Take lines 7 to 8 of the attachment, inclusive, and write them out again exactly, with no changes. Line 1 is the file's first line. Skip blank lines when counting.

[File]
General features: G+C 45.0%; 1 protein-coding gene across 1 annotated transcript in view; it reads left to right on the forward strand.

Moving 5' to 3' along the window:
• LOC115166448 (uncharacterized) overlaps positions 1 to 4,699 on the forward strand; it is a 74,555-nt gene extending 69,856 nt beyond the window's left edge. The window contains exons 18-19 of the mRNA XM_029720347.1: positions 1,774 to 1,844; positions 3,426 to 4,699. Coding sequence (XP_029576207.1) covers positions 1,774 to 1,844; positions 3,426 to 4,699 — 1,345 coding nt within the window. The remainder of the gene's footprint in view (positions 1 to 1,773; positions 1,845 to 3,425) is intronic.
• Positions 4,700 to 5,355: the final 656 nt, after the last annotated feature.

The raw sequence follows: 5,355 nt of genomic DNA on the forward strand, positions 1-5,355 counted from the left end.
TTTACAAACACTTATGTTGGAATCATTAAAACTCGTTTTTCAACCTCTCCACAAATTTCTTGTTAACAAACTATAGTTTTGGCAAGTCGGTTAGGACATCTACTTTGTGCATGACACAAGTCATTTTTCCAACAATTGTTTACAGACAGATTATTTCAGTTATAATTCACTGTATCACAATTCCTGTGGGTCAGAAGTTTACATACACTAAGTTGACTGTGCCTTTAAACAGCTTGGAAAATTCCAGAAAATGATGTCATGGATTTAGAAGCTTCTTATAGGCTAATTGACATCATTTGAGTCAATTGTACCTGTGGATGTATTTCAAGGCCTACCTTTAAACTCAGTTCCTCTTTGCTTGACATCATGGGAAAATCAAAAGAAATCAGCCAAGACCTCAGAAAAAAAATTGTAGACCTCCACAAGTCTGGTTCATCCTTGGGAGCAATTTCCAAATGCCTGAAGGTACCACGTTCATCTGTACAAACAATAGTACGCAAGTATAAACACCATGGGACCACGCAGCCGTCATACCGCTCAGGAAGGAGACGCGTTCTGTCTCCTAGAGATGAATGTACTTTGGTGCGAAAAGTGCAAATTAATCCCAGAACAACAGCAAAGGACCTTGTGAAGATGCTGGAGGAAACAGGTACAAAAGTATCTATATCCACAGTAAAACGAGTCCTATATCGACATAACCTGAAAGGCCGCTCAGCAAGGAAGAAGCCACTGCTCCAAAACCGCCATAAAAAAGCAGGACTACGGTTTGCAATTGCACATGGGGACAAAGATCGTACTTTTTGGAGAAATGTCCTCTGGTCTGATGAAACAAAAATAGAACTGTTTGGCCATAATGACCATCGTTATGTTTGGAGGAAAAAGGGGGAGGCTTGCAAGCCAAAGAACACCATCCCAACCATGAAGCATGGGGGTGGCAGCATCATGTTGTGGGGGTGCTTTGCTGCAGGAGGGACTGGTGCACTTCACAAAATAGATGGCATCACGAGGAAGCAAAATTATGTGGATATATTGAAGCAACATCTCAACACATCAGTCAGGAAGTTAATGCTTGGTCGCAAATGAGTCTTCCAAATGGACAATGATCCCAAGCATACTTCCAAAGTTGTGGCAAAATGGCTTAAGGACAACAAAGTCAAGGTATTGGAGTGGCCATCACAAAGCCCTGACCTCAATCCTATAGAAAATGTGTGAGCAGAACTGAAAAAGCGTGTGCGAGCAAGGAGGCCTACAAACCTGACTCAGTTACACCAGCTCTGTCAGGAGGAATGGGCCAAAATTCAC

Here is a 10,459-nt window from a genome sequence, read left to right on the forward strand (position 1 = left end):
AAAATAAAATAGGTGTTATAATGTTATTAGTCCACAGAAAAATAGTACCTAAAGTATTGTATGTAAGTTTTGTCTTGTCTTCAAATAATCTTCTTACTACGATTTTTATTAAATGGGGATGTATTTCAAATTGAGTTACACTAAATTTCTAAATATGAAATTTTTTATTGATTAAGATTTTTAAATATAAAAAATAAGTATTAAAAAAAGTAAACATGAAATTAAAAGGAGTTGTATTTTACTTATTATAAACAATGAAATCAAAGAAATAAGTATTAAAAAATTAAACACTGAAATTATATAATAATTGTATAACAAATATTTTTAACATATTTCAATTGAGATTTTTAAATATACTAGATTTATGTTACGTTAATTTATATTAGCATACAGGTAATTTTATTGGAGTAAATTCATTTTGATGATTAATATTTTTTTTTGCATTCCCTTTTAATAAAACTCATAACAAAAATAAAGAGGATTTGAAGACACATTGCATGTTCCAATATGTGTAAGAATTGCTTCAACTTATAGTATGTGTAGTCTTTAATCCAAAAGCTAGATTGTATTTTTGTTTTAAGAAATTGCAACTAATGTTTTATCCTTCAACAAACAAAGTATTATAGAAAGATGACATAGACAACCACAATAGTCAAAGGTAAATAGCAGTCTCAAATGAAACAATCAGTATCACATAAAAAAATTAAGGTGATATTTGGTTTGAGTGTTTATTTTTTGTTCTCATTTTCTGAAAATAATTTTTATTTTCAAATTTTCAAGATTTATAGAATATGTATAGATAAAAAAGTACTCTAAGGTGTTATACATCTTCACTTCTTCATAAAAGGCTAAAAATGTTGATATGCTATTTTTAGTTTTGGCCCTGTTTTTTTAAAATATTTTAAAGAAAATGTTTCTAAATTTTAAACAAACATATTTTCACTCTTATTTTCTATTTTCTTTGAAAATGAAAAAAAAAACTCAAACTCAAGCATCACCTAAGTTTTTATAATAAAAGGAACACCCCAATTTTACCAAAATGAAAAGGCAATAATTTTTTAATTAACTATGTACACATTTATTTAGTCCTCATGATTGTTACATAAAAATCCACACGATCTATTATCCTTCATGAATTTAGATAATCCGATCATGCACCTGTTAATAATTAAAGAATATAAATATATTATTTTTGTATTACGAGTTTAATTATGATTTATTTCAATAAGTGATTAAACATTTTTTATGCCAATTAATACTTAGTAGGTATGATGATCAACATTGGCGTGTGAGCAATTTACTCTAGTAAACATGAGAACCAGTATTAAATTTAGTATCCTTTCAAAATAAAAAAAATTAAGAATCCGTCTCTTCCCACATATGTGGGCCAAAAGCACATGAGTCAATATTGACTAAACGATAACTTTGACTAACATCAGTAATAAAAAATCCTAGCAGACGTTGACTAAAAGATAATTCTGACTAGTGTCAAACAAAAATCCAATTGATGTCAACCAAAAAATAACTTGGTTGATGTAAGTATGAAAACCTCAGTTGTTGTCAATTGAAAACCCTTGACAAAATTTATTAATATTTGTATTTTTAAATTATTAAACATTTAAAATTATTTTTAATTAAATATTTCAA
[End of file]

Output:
Here is a 10,459-nt window from a genome sequence, read left to right on the forward strand (position 1 = left end):
AAAATAAAATAGGTGTTATAATGTTATTAGTCCACAGAAAAATAGTACCTAAAGTATTGTATGTAAGTTTTGTCTTGTCTTCAAATAATCTTCTTACTACGATTTTTATTAAATGGGGATGTATTTCAAATTGAGTTACACTAAATTTCTAAATATGAAATTTTTTATTGATTAAGATTTTTAAATATAAAAAATAAGTATTAAAAAAAGTAAACATGAAATTAAAAGGAGTTGTATTTTACTTATTATAAACAATGAAATCAAAGAAATAAGTATTAAAAAATTAAACACTGAAATTATATAATAATTGTATAACAAATATTTTTAACATATTTCAATTGAGATTTTTAAATATACTAGATTTATGTTACGTTAATTTATATTAGCATACAGGTAATTTTATTGGAGTAAATTCATTTTGATGATTAATATTTTTTTTTGCATTCCCTTTTAATAAAACTCATAACAAAAATAAAGAGGATTTGAAGACACATTGCATGTTCCAATATGTGTAAGAATTGCTTCAACTTATAGTATGTGTAGTCTTTAATCCAAAAGCTAGATTGTATTTTTGTTTTAAGAAATTGCAACTAATGTTTTATCCTTCAACAAACAAAGTATTATAGAAAGATGACATAGACAACCACAATAGTCAAAGGTAAATAGCAGTCTCAAATGAAACAATCAGTATCACATAAAAAAATTAAGGTGATATTTGGTTTGAGTGTTTATTTTTTGTTCTCATTTTCTGAAAATAATTTTTATTTTCAAATTTTCAAGATTTATAGAATATGTATAGATAAAAAAGTACTCTAAGGTGTTATACATCTTCACTTCTTCATAAAAGGCTAAAAATGTTGATATGCTATTTTTAGTTTTGGCCCTGTTTTTTTAAAATATTTTAAAGAAAATGTTTCTAAATTTTAAACAAACATATTTTCACTCTTATTTTCTATTTTCTTTGAAAATGAAAAAAAAAACTCAAACTCAAGCATCACCTAAGTTTTTATAATAAAAGGAACACCCCAATTTTACCAAAATGAAAAGGCAATAATTTTTTAATTAACTATGTACACATTTATTTAGTCCTCATGATTGTTACATAAAAATCCACACGATCTATTATCCTTCATGAATTTAGATAATCCGATCATGCACCTGTTAATAATTAAAGAATATAAATATATTATTTTTGTATTACGAGTTTAATTATGATTTATTTCAATAAGTGATTAAACATTTTTTATGCCAATTAATACTTAGTAGGTATGATGATCAACATTGGCGTGTGAGCAATTTACTCTAGTAAACATGAGAACCAGTATTAAATTTAGTATCCTTTCAAAATAAAAAAAATTAAGAATCCGTCTCTTCCCACATATGTGGGCCAAAAGCACATGAGTCAATATTGACTAAACGATAACTTTGACTAACATCAGTAATAAAAAATCCTAGCAGACGTTGACTAAAAGATAATTCTGACTAGTGTCAAACAAAAATCCAATTGATGTCAACCAAAAAATAACTTGGTTGATGTAAGTATGAAAACCTCAGTTGTTGTCAATTGAAAACCCTTGACAAAATTTATTAATATTTGTATTTTTAAATTATTAAACATTTAAAATTATTTTTAATTAAATATTTCAA